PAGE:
U.S. Economy Grew Anemic 0.7% in Fourth Quarter 2016
The U.S. economy sputtered in the final months of 2015, a possible sign of flagging momentum amid global weakness and financial market turmoil
Gross domestic product, a broad measure of economic output, expanded at a 0.7 % seasonally adjusted annualized rate in the fourth quarter, the Commerce Department said on January 29, 2016. The economy had advanced 2 % in the third quarter and 3.9 % in the second quarter.
Economists surveyed by The Wall Street Journal had expected GDP to grow at a 0.8 % pace in the October-to-December span.
Despite weak first and fourth quarters to bookend the year, growth for 2015 as a whole was steady. For the full year, GDP expanded 2.4%, the same as in 2014 and a little better than the 2.1 % average since 2010, the first full year after the recession.
What is less clear is whether the fourth quarter was another dip that will be followed by a rebound—as has happened several times since the recession ended in mid-2009—or whether it signals a more persistent slowdown.
”The key theme in these numbers is the stark contrast between the fortunes of the household and business sectors,” Stephen Stanley, chief economist and Amherst Pierpont Securities, said in a note to clients.
While households continued to spend, businesses pulled back.
The dynamic may reflect an array of economic crosscurrents over the last year. Steady job gains, an improving housing market and banner auto sales helped underpin growth through much of the year. But rapidly falling oil prices and a strong dollar have had a mixed impact on businesses and consumers. And a slowdown in China and persistent weakness in Europe have been a drag on many firms. Financial market turmoil has given some pause.
The Federal Reserve in December decided to raise interest rates for the first time in nearly a decade, citing a healthy labour market and other signs of steady economic growth. Central bank officials, following a two-day meeting this week, sounded less certain about plans for additional increases this year.
”The Fed (central bank) is closely monitoring global economic and financial developments and is assessing their implications for the labour market and inflation, and for the balance of risks to the outlook,” officials said in a statement.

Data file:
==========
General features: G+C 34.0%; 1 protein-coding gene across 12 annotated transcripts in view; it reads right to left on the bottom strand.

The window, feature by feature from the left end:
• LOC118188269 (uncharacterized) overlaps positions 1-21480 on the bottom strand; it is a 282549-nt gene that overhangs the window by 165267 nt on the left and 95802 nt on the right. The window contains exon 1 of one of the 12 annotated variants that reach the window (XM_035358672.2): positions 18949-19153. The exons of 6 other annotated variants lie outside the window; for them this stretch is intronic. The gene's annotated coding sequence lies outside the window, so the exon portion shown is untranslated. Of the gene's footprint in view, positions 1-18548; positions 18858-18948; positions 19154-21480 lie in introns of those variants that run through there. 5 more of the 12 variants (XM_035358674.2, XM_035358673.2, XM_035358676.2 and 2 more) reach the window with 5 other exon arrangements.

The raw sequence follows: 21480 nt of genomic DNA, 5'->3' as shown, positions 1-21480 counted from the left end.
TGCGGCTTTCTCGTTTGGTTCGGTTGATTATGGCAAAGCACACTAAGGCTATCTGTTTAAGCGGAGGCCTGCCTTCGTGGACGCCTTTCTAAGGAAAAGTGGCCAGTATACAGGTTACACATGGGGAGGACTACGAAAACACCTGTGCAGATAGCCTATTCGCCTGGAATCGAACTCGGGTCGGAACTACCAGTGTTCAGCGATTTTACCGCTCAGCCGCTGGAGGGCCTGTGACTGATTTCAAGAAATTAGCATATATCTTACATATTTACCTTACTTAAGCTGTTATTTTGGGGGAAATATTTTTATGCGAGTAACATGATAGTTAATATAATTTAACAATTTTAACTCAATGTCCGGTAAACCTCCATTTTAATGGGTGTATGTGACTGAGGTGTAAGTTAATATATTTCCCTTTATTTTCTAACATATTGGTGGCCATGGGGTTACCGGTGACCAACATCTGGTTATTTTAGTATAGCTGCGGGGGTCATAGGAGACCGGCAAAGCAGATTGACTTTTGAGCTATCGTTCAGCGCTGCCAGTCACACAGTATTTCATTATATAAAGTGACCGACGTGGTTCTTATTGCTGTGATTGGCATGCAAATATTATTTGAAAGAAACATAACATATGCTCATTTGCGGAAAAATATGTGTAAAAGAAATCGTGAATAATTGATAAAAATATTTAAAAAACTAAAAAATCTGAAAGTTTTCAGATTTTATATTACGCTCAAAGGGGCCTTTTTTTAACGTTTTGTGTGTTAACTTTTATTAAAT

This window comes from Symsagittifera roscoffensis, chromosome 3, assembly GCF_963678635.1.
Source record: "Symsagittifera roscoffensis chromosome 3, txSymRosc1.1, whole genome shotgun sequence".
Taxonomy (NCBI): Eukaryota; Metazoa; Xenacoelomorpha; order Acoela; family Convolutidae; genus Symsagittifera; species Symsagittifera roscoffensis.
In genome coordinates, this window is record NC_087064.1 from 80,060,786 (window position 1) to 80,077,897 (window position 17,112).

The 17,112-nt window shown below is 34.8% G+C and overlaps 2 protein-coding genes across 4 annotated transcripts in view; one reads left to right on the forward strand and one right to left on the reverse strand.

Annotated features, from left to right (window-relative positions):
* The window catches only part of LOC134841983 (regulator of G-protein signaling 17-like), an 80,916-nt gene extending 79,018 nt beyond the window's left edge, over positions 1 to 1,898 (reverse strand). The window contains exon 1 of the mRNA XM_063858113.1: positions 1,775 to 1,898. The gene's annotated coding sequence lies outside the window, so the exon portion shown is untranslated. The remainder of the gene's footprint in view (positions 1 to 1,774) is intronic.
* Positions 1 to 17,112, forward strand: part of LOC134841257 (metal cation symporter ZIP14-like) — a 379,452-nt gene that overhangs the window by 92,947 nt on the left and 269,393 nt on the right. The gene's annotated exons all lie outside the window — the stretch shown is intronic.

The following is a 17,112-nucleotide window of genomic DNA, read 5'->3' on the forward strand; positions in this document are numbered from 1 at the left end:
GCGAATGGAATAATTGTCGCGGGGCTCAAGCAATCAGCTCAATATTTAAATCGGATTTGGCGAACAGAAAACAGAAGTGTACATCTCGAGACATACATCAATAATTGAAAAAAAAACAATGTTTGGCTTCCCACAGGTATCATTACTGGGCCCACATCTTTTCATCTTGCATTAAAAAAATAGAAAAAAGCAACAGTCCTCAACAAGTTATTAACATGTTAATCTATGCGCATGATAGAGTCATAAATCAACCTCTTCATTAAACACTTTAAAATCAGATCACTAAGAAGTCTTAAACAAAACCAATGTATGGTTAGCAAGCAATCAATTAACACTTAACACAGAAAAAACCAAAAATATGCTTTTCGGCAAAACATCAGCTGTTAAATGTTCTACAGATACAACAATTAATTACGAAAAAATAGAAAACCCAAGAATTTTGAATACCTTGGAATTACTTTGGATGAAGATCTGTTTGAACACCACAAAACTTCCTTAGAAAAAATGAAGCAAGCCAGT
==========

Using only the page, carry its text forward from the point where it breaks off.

Low rates are meant to spur investment and hiring but also risk distorting markets. By keeping rates near zero, the Fed also is armed with less ammunition in the event of another recession.
GDP numbers of January 29, 2016, showed inventory investment, trade and business spending were all drags on the economy during the fourth quarter. Inventory figures can be volatile and could reverse in the early part of 2016. A decline in net exports, meanwhile, largely reflects the strong dollar and overseas demand.
Business investment could be more of a concern. Non-residential fixed investment fell 1.8 % in the fourth quarter as companies trimmed outlays on structures and equipment.
Spending in the energy industry has been especially constrained amid low commodity prices—outlays on mining, shafts and wells tumbled 35 % during all of 2015, the sharpest drop in nearly three decades.
Personal consumption, which accounts for more than two-thirds of economic output, rose 2.2 % in the fourth quarter, down from 3 % in the third quarter. Cheaper gasoline and steady job gains were not enough to allay a sense of caution in the final months of the year.
But even with the fourth-quarter pullback, full-year consumer spending in 2015 grew 3.1 %, the fastest pace in a decade.
Spending on residential investment, such as new home construction and home remodelling, advanced 8.1 % in the fourth quarter. The housing market in 2015 was by some measures the strongest since before the recession.
”The broad picture of household sector resilience looks intact, with real disposable income still growing at a decent clip and residential investment powering on,” said Brian Coulton, chief economist at Fitch Ratings. “U.S. growth is likely to stay in the 2 % to 2.5 % range in 2016.”
Overall government spending expanded during the fourth quarter. Federal nondefense spending grew 1.4 % and defence spending rose 3.6 %. Spending at the state and local level contracted 0.6 %.
The latest economic figures come against a backdrop of low inflation. The price index for personal consumption expenditures rose only 0.1 % from the prior quarter. Core prices, which exclude volatile food and energy costs, rose 1.2 %.
The advance GDP figures are based on incomplete information and often are heavily revised as more data becomes available.